When Kittle started at the Denver school system in early 2020, a group of students from eight schools were lobbying the school board to pass a climate action policy. Kittle wasn’t allowed to advocate a specific strategy, given her position in the district. But she supported the students by helping them build the skills—in organization and public speaking—to make their advocacy more effective.

She also taught them persistence, said Gabriel Nagel, a former Denver student who co-founded the advocacy group.

“The process of passing the policy was not easy,” he said. “There was a point where I was really losing hope; there were a lot of board drama and tension, and it felt like our policy wouldn’t actually make it after two years of work. She just reminded me: To get important stuff done requires constant effort. You can’t be willing to give up the fight too easily. That helped encourage me and the rest of the group.”

Kittle would regularly attend the student group’s weekly Zoom meetings on Wednesday evenings. Nagel remembers Kittle sometimes calling in from her car as she ran errands or breaking from the meeting to tuck her kindergartner into bed.

Her dedication meant a lot to the students, said Nagel, who is now a freshman at Stanford University and a member of a newly established youth-advisory committee to the U.S. Environmental Protection Agency.

“Whenever you’re talking with her, she is fully engaged, her whole presence is there,” he said. “Sometimes, she prioritizes youth more than the adults, which I think is good because a district is mostly made of students.”

Outlining concrete goals, taking aggressive action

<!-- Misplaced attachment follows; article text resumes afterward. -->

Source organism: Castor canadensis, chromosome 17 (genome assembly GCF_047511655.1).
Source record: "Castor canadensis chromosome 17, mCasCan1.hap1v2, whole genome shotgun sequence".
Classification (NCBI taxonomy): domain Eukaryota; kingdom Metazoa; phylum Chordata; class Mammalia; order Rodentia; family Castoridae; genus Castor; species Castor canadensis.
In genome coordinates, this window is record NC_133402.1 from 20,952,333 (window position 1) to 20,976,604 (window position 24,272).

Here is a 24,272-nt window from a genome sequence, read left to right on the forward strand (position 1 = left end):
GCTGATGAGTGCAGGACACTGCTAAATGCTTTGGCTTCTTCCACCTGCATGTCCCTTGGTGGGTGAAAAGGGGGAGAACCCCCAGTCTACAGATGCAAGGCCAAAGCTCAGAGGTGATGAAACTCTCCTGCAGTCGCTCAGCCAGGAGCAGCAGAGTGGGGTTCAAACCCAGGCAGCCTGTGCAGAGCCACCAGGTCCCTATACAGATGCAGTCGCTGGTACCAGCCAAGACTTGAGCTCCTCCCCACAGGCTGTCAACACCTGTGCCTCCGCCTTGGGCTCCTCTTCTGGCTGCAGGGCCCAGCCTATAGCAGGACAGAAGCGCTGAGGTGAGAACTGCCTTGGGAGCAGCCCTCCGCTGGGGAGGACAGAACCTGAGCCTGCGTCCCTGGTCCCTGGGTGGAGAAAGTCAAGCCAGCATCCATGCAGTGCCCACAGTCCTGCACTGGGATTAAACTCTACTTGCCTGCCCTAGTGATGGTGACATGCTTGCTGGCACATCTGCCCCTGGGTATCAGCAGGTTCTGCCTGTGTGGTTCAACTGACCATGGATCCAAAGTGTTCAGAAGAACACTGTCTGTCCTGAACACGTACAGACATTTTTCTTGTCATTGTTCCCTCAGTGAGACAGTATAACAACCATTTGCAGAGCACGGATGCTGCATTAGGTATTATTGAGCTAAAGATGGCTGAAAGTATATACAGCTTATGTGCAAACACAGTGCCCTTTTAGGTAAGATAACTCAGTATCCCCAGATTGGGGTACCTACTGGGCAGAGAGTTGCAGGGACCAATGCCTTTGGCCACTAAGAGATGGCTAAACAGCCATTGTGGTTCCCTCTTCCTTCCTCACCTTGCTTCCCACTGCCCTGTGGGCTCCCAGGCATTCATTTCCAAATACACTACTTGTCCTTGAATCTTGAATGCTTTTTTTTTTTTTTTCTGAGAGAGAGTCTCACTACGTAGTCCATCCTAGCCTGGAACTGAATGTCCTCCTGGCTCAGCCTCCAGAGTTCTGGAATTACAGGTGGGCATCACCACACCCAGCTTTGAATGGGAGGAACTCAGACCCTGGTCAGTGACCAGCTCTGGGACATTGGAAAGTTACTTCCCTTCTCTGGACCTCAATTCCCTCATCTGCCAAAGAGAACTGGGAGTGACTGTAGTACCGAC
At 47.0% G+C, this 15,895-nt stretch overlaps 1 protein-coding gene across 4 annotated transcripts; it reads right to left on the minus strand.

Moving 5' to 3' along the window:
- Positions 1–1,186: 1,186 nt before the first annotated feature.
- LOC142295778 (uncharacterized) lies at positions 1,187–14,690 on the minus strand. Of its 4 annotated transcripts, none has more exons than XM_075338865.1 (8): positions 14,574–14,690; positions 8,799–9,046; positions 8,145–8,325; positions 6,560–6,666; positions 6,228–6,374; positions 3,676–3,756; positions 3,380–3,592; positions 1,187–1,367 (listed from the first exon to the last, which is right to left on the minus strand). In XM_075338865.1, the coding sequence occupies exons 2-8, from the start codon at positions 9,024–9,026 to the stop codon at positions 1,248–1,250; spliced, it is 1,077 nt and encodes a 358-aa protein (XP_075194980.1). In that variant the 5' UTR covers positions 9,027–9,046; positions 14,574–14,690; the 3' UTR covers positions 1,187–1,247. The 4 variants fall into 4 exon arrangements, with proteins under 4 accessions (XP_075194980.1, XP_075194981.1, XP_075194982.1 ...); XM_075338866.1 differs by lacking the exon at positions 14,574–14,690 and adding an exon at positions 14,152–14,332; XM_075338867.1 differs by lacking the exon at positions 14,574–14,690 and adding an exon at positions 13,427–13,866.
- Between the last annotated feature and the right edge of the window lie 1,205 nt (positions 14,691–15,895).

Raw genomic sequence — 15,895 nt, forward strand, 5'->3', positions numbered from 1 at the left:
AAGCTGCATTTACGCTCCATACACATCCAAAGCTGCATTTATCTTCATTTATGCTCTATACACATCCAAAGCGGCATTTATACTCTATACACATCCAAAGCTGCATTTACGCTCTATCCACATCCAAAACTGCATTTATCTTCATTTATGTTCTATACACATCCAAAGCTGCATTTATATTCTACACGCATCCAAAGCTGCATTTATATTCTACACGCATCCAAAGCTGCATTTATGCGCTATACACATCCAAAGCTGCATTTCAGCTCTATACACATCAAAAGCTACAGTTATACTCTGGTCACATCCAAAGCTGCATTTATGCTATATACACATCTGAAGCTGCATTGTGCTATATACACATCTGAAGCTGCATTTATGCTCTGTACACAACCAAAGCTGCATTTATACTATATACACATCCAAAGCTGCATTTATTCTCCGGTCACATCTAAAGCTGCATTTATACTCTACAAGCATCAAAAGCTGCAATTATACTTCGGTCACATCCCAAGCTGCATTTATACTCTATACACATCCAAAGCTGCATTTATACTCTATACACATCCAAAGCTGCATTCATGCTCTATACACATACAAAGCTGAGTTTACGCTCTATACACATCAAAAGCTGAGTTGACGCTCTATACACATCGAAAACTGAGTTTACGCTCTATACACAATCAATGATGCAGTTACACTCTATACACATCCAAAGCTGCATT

It took more than two years of advocacy, but the Denver school board unanimously passed a climate action statement—a short verbal commitment to become a national leader in climate action and resource conservation.

It was a tall order—and exactly the one Kittle needed.

Armed with that mandate, Kittle and her team turned to making the statement into a five-year road map to reduce natural resource consumption and waste year over year and put the district on a path to slashing its overall emissions by at least 90 percent by 2050. Kittle has continued to seek students’ input throughout the development and implementation of the plan, which also aims to engage all students and staff in sustainability.

Kittle’s team started by calculating how much the district emitted in greenhouse gases in 2010, 2016, and 2021 to get a baseline to build goals from. They found that electricity and natural gas used to heat and cool buildings produced the vast majority of the district’s emissions. Transportation—including from school buses and employees’ cars as they commute to work—was the second largest source of emissions.

The district has installed heat pumps in 10 schools and has plans for more. It has purchased 23 electric yellow buses—three of which are already on the roads.

The district is already seeing substantive cost savings from Kittle and her team’s work. In 2023, it saved more than $5 million from its roughly $1 billion budget through various initiatives, such as selling renewable-energy credits and retrofitting all district lights with energy efficient replacements.

Kittle’s focus on concrete goals and especially her embrace of student involvement stand out to Laura Schifter, a senior fellow with This Is Planet Ed., an initiative of the nonprofit Aspen Institute. The initiative is advocating for schools to take more aggressive action on shrinking their carbon footprints and researching and distributing best practices on how districts can do so.

Schifter is closely watching around 15 districts across the country that are aggressively tackling climate change.

“I think the work has been really exciting to follow in DPS,” she said. “One thing that stands out is that [its climate action plan] is very tied to metrics and clear objectives and goals aligned to it. The other thing that stands out to me is the collaborative nature of the development of the plan and bringing students to the table, which I think is impressive.”

The Denver students who advocated the climate action policy were recognized in 2022 with the President’s Environmental Youth Award. In June 2023, Vice President Kamala Harris visited the district and highlighted the accomplishments of its student climate activists.